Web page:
The UAE capital market indices jumped during quarterly trading, with the Dubai Financial Market (DFM) recording its eighth consecutive rise, and on a parallel track, the Abu Dhabi Securities Exchange (ADX) index has emerged with the highest quarterly close for the first time.
According to market data, the DFM recorded profits of more than $7.08 billion whereas ADX market recorded a gain of $65.60 billion.
The DFM climbed 10.35% at the end of Q1 of 2022 rising 3,526 points, up from about 3,195 points at the end of December 2021. The Emirate’s banking sector registered a growth of 11.36% and Dubai Commercial Bank gained 14.71% percent, followed by Dubai Islamic Bank (14.68%) and GFH rose by 3.36%.
The DFM’s market capitalization stood at $118.65 billion at the end of March 2022 up from $111.74 billion at the end of 31 December 2021 earning profits of $7.11 billion.
The ADX gained 632 points, from 9319 points at the end of December 2021 to 9,951 points by March 2022, thus registering a growth of 17.23% on a quarterly basis.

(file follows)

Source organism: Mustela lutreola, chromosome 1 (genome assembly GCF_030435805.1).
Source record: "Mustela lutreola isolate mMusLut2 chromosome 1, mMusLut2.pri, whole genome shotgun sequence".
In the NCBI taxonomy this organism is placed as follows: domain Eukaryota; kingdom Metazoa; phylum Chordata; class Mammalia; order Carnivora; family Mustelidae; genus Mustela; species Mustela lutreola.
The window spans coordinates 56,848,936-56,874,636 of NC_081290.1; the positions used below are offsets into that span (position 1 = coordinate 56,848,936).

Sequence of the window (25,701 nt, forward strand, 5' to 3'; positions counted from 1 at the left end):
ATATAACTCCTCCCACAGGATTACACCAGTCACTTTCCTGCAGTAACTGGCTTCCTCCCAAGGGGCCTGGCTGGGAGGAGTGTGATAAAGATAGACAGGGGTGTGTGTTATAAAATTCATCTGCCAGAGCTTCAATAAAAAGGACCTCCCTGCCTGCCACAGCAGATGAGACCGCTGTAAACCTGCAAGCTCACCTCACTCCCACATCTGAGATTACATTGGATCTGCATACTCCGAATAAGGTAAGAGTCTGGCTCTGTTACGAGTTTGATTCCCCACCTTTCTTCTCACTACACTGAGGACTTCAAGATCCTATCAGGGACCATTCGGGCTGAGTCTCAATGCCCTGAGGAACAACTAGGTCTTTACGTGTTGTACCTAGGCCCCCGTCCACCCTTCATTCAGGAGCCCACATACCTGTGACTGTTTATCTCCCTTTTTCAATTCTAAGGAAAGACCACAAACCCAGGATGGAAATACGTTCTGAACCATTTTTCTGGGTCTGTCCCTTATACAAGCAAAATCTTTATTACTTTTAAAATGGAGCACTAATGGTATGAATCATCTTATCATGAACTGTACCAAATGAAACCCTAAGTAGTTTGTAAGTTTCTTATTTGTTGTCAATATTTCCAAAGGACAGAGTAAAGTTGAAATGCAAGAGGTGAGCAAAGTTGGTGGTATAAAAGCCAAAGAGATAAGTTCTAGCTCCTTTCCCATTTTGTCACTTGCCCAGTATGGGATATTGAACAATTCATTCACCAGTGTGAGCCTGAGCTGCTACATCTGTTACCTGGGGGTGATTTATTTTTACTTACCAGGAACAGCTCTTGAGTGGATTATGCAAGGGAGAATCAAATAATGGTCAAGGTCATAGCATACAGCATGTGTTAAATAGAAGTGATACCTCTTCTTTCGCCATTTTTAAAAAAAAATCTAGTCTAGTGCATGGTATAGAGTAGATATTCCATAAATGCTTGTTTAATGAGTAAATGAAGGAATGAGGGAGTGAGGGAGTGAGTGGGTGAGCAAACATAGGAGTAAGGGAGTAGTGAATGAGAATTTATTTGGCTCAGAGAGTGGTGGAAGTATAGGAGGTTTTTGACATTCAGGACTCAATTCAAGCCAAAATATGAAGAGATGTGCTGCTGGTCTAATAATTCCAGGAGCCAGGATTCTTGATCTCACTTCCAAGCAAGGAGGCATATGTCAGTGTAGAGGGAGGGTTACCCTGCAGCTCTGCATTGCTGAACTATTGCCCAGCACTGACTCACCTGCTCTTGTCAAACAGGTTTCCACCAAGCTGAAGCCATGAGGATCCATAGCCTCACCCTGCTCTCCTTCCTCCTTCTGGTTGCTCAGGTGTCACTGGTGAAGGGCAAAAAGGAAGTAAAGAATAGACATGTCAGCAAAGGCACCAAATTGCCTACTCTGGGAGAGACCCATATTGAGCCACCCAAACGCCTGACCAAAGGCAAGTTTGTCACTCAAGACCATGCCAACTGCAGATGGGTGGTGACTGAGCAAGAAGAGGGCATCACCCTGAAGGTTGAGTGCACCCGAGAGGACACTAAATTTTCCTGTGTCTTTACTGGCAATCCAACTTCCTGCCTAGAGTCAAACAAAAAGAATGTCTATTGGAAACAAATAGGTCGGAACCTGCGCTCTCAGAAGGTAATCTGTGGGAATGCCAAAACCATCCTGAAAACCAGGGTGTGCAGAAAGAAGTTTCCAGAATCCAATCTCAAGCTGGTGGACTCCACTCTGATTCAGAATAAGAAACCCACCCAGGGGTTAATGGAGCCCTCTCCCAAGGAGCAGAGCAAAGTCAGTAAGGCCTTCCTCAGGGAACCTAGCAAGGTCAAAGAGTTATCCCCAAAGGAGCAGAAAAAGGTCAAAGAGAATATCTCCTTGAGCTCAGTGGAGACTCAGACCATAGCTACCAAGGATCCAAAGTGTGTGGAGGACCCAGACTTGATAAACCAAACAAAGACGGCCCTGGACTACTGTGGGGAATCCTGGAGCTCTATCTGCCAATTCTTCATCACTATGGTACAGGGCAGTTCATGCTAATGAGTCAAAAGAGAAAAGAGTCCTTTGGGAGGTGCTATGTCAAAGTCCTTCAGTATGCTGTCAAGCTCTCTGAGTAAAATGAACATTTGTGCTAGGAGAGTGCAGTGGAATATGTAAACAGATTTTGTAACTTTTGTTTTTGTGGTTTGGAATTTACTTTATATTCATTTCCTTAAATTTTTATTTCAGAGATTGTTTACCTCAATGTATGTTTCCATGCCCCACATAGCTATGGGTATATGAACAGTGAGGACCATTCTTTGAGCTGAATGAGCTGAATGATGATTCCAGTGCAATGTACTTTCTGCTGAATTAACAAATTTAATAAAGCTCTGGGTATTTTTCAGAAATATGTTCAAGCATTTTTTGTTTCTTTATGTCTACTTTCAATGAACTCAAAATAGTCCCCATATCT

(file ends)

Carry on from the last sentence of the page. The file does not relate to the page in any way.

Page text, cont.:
This growth coincided with a 27.74% rise in Abu Dhabi Islamic Bank and followed by Abu Dhabi First Bank 24.87%, Abu Dhabi Commercial Bank 24.76%, Aldar Real Estate group 23.56% and among others.
Even the market capitalization of ADX stood at $490 billion at the end of Q1 of 2022, compared with $420 billion at the end of December 2021.
The increase in market capitalization was due to the Initial Public Offerings by companies like AD Ports, DEWA among others. With DFM planning to enlist 10 state-owned companies this year, the bourse will no doubt entice foreign individual and institutional investors to invest in the UAE markets.
Global IPOs Slowdown in Q1 of 2022
After record-high levels of global IPO activity in 2021, volatile market conditions have resulted in a significant slowdown during the first quarter of 2022.
The year started off strongly, continuing the momentum of Q4 2021, with January producing the strongest opening month in 21 years by proceeds.
However, by the second half of the quarter, worldwide stock market declines shifted the trajectory dramatically in the opposite direction, resulting in a significant drop in the overall activity. For Q1 of 2022, the global IPO market saw 321 deals raising $54.4 billion in proceeds, a decrease of 37% and 51% Y-O-Y respectively.
The sudden reversal in fortunes can be attributed to a range of issues, both emerging and residual. These include the rise in geopolitical tensions such as Russia-Ukraine war; stock market volatility; price correction in over-valued stocks from recent IPOs; growing concerns about a rise in the commodity and energy prices; impact of inflation and potential interest rate hikes; as well as the COVID-19 pandemic risk continuing to hold back a full global economic recovery.